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The cell cycle is the fundamental process every cell undergoes in order for it to divide from one cell into two. While seemingly simple, the cell cycle’s complexity allows for mishaps to occur at different checkpoints leading to mutations or cell death. This study aimed to characterize the speed bump mutant of zebrafish. The speed bump mutant is due to a nonsense mutation in the gene for the Wee1 Kinase. The Wee1 Kinase inhibits the Mitosis Promoting Factor (MPF) to ensure that cells do not enter mitosis too early. Once cells have stopped dividing and begun to differentiate into specific tissues and organs, however, it is hypothesized that Wee1 Kinase is no longer necessary. This study aimed to test this hypothesis by asking how many cells were in mitosis within a differentiated tissue, the hatching gland, of zebrafish embryos. The hatching gland normally stops dividing in the zebrafish embryo shortly after the onset of gastrulation. This study also asked when the wee1 gene is mutated whether there is an effect when the embryo was heterozygous for the nonsense allele. It was observed that at the younger stages of development there were a large number of cells in mitosis in the hatching gland of mutants when, in the wild-type embryos there were almost none. By the 19-somite stage, the number of cells in mitosis in mutants was equivalent to wild type. These results indicate that the Wee1 Kinase may play an important role in keeping cells from dividing once they have begun to differentiate and that, in its absence, cells divide inappropriately. There also did not appear to be a heterozygous effect. The information gathered from this study will allow for a better understanding of the role of Wee1 Kinase during development and differentiation.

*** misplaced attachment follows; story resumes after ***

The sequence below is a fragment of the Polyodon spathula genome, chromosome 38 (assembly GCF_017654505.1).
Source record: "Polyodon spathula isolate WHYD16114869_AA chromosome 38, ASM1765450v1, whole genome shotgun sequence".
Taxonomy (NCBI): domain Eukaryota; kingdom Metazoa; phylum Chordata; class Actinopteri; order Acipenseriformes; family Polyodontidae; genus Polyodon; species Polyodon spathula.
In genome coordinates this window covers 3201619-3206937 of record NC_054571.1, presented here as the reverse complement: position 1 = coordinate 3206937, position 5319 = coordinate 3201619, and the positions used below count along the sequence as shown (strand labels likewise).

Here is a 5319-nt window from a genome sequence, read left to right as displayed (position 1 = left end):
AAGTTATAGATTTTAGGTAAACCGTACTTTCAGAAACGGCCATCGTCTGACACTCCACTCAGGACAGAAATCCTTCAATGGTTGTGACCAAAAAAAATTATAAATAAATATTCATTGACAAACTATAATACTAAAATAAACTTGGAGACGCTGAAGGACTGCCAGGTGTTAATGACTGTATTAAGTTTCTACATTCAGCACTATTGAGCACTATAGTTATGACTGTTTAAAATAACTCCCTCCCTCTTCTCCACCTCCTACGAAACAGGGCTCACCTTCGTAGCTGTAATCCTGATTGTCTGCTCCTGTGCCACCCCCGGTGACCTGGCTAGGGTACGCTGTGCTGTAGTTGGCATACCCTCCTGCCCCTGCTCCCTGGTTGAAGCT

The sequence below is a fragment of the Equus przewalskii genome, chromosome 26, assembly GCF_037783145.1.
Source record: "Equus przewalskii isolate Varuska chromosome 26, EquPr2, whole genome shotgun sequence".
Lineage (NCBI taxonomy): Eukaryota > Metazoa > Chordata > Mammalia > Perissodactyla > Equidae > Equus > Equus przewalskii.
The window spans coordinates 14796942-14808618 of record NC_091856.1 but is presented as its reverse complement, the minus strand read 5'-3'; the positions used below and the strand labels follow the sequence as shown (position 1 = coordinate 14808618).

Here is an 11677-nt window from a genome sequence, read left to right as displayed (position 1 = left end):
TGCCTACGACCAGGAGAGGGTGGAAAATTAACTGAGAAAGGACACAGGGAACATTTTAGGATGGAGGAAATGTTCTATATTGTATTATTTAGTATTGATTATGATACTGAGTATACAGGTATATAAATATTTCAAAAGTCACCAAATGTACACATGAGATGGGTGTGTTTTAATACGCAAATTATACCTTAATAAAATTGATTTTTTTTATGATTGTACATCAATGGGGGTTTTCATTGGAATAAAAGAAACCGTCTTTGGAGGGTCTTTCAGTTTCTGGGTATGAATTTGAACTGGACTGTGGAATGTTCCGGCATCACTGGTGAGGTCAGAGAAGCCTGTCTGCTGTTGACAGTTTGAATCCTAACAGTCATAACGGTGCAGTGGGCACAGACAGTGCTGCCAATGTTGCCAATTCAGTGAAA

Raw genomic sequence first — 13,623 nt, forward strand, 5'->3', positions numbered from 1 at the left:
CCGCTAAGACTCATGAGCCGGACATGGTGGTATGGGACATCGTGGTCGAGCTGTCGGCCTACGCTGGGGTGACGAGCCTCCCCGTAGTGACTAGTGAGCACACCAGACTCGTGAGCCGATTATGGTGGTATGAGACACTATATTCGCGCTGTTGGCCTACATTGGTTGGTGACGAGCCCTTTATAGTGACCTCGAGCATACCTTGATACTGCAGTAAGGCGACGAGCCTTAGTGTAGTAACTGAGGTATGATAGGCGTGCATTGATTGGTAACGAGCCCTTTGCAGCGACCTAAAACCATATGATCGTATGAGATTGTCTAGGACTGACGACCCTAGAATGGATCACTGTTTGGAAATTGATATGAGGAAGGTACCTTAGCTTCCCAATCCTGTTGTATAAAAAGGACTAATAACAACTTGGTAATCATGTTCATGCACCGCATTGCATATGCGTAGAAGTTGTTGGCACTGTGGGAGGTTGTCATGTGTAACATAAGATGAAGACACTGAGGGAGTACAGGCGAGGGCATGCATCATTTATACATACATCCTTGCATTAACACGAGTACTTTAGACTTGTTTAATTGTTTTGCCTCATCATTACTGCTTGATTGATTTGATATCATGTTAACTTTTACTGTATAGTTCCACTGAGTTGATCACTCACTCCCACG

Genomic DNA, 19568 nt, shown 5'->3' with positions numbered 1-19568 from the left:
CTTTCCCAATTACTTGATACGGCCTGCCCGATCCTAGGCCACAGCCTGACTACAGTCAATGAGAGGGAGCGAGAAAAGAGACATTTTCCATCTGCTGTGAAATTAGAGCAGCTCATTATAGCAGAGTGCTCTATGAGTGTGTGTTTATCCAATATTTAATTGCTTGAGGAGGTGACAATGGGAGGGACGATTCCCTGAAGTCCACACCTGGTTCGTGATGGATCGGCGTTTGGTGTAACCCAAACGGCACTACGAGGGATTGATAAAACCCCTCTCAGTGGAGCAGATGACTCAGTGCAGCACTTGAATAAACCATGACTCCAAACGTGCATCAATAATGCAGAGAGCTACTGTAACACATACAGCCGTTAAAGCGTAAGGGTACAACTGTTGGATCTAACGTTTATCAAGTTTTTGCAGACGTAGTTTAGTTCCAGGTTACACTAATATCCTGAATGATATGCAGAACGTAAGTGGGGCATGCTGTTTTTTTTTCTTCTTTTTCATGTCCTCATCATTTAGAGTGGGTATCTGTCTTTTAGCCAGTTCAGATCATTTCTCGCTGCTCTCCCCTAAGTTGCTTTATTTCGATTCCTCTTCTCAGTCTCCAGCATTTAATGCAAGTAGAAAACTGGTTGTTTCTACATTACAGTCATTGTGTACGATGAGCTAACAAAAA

Jablonski, Kendall, "Characterization of the Speed bump Mutant in Zebrafish" (2019). Honors Theses. 3174.
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